We often come across the difference between JRE, JDK and JVM when we are introduced to JAVA. In many interviews, you will be asked questions related to the JDK and JVM.
However, most of us are unable to establish that clear line of difference between these terms and the vagueness and similarities in names and definitions often confuses us.
So if you are one of those people, read on to get clarification of concepts and clear that long-lasting doubt from your mind.
First of all, let us talk about the Java Virtual Machine. Before getting introduced to this term, we go through various features of Java like robustness, object-oriented, strongly typed, platform independence and so on.
Platform independence is the most important one among them, which means that once compiled, the bytecode can be executed on any machine.
But how is this achieved? How can machines with different architectures and operating systems run the same code?
This is possible because Java creates its own machine (virtual) to run on which makes it independent of other machines. This is JVM.
So what is the use of JVM?
JVM loads, verifies and executes code and gives the code a virtual machine or an environment to run on. It is a kind of interpreter. It also provides memory management and garbage collection functions.
Java Run Time Environment provides everything that is needed to run a program. It mainly includes the environment to run the program along with the set of libraries or functions that are necessary for the execution of a program.
However, JRE cannot alone help us develop a program. It is physical (not virtual) and provides us with features to simply runs them.
JDK is a kit, which means a collection of tools or a bundle of software components to compile as well as run the program.
It contains the environment to bytecode the program but also helps a programmer to develop applications. It consists of a compiler and debugger as well.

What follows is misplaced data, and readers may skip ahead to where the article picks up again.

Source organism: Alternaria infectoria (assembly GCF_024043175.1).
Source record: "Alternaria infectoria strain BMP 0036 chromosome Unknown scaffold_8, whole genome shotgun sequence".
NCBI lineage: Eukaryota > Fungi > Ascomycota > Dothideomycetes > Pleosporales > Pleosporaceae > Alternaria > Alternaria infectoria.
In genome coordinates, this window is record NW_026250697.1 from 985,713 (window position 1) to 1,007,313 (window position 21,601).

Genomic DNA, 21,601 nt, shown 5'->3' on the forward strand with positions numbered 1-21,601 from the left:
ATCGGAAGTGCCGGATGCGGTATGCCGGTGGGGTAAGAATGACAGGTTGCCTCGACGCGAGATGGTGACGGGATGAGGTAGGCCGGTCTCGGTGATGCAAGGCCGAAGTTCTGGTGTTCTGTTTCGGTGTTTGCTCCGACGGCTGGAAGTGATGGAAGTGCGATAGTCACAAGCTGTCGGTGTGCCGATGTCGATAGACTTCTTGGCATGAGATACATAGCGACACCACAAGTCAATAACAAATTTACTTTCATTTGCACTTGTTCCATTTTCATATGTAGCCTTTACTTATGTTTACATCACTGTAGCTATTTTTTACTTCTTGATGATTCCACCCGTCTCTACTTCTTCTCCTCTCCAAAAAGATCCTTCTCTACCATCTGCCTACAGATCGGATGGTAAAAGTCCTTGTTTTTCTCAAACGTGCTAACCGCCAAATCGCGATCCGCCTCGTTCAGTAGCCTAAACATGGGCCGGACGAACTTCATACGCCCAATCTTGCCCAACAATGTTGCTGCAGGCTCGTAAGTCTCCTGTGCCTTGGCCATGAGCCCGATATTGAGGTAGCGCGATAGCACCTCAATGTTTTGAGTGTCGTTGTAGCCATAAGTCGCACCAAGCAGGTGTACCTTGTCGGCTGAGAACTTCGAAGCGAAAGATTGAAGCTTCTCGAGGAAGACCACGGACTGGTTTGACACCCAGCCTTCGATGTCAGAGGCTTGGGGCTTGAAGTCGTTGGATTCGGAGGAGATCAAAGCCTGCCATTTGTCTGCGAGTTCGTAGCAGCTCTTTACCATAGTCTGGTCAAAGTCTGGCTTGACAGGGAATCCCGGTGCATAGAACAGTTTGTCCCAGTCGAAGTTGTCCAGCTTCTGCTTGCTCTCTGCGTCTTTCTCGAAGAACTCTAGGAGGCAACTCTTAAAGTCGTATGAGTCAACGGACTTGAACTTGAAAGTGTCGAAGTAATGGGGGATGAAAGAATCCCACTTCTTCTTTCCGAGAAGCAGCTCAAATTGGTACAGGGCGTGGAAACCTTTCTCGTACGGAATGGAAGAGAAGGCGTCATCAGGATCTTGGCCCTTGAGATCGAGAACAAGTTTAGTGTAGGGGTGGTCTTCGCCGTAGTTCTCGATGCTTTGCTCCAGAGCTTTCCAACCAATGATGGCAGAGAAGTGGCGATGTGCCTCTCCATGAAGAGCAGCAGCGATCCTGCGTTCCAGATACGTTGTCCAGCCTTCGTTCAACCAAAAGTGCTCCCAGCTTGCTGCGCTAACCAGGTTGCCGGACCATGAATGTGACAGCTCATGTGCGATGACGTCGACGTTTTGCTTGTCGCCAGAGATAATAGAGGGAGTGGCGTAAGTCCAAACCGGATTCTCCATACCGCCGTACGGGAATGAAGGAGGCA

Java development kit is an implementation of Java SE, Java EE or Java ME. We often begin with Java SE to get a grip on the basic features of Java.
So, I hope this clarifies the difference between JRE, JDK and JVM in Java.
In case there’s still a doubt, I’d share with you three simple lines that my teacher asked me to always remember which assures that I do not get confused between these terms.
JVM: Virtual Machine for platform independence JRE: JVM + API JDK: Compiler + JVM + API (or JRE + API)
Here, API stands for Application Programming Interface, or simply stated, a set of functionalities or a library.
Understanding these differences is very important. If you are applying for a Java developer role, in interviews, you will be asked questions on this topics.
We may also come across a term, Just in Time Compiler (JIT).
It is simply a module or component or a subset of JRE. It compiles some part the byte code into machine code along with working to improve the efficiency of the program. Rest all parts of the bytecode are interpreted and executed.
Note if you are installing Java on your system. When we are working with Java, we need to install only two packages, JDK and JRE. All other functionalities and tools are available in them itself.
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Hope this is a quick guide for finding the difference between JRE, JDK and JVM and to start with Java. If you are Java developer, you can follow the Java programming sections to get updated with.